The European Union is helping the Scottish independence movement by giving Nicola Sturgeon special treatment, the foreign minister of Spain’s separatist Catalonia region said.
Catalonia’s regional government accused Brussels of having “double standards” because it is deaf to the breakaway Spanish region’s calls for independence and offered it no support after its illegal referendum in 2017.
The European Commission has repeatedly warned that Catalonia would leave the EU as well as Spain if it broke away from Madrid. It would only be able to rejoin the bloc after a lengthy accession process, which would require Spanish support.
Victòria Alsina, the foreign minister, said that if Scotland voted for independence and then rejoined the EU, the same should be offered to Catalonia.“What goes for Scotland must also go for Catalonia. If Europe is favourable towards Scotland having a referendum, it has to look favourably on Catalonia having a referendum,” Ms Alsina told The Telegraph.
“If Scotland were to vote in favour of independence and entered as a new member, this mechanism would have to be applied to Catalonia as well,” she added.
Describing the EU’s approach to the Catalan government as “cold”, Ms Alsina said there was a stark contrast with the “complicity” offered to Scottish First Minister Nicola Sturgeon by leading European officials.
“It’s undeniable that Brexit has had an impact on Brussels’ relations with London, but this goes back further,” said Ms Alsina.
“The constitutional order of the member states (and former member states) of the EU are internal matters for them. We never speculate on the accession of regions to the EU,” the European Commission’s chief spokesman said.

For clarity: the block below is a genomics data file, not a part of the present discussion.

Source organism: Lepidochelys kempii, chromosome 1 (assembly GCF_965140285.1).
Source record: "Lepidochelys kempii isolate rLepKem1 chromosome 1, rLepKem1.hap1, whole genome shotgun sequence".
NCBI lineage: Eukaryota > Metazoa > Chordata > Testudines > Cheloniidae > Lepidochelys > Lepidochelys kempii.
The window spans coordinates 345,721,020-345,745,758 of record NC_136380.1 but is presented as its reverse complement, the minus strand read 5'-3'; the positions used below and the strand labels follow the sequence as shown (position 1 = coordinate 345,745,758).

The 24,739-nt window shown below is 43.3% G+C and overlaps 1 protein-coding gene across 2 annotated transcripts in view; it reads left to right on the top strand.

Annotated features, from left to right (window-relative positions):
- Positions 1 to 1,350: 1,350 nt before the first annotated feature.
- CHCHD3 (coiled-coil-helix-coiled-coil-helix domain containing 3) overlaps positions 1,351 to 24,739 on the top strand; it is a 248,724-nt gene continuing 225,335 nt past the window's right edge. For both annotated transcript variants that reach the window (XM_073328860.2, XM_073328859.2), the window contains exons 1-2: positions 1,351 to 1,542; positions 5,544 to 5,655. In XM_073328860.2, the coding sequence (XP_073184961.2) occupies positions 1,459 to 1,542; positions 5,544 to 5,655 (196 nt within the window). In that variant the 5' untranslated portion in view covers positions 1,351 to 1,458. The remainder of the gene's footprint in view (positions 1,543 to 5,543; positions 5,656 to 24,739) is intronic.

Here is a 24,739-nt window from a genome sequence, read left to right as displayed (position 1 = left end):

The Scottish government declined to comment.
Ms Sturgeon said that Brussels was “very sympathetic” to finding a way to keep Scotland in the EU after talks with then European Commission President Jean-Claude Juncker after the Brexit referendum in 2016. The EU’s Brexit negotiator, Michel Barnier, also held talks with Scotland’s leader.
On the night that the UK finally left the EU, on January 31, 2020, a light show was projected onto the European Commission’s headquarters in Brussels reading “Europe loves Scotland”.
At the time, a commission spokesman said the stunt, which was paid for by the SNP, was unauthorised.
The commission has long been wary of anything that might bolster independence movements in EU member states, such as Flanders in Belgium.
A crucial difference in Scotland rejoining the EU as an independent country is that it will not have broken away from a member state of the bloc, unlike Catalonia. The UK will not be able to veto Scottish accession in the way Spain could with Catalonia.
The Spanish government of Prime Minister Pedro Sánchez has agreed to hold talks due to start this month with Catalonia’s administration on the region’s political future.
Regional President Pere Aragonès is demanding a timetable for the holding of a self-determination referendum for the region. On Saturday, Barcelona witnessed the annual Diada march in favour of independence,
Mr Sánchez has consistently maintained that he will never agree to a referendum on independence for Catalonia.
In June his government approved pardons for nine pro-independence leaders who had been imprisoned for their role in the illegal referendum and declaration of independence that took place in 2017.
At the time senior Catalan politicians fled to Belgium and implored the EU for support but their pleas fell on deaf ears.
Ms Alsina said a good starting point for the talks would be for Spain to adopt recommendations recently approved by the parliamentary assembly of the Council of Europe.
This includes reforming its laws on sedition and rebellion and consider dropping extradition requests for politicians such as former Catalan President Carles Puigdemont, today an MEP.
The Council of Europe is not an EU body but an older organisation with more members focused on human rights.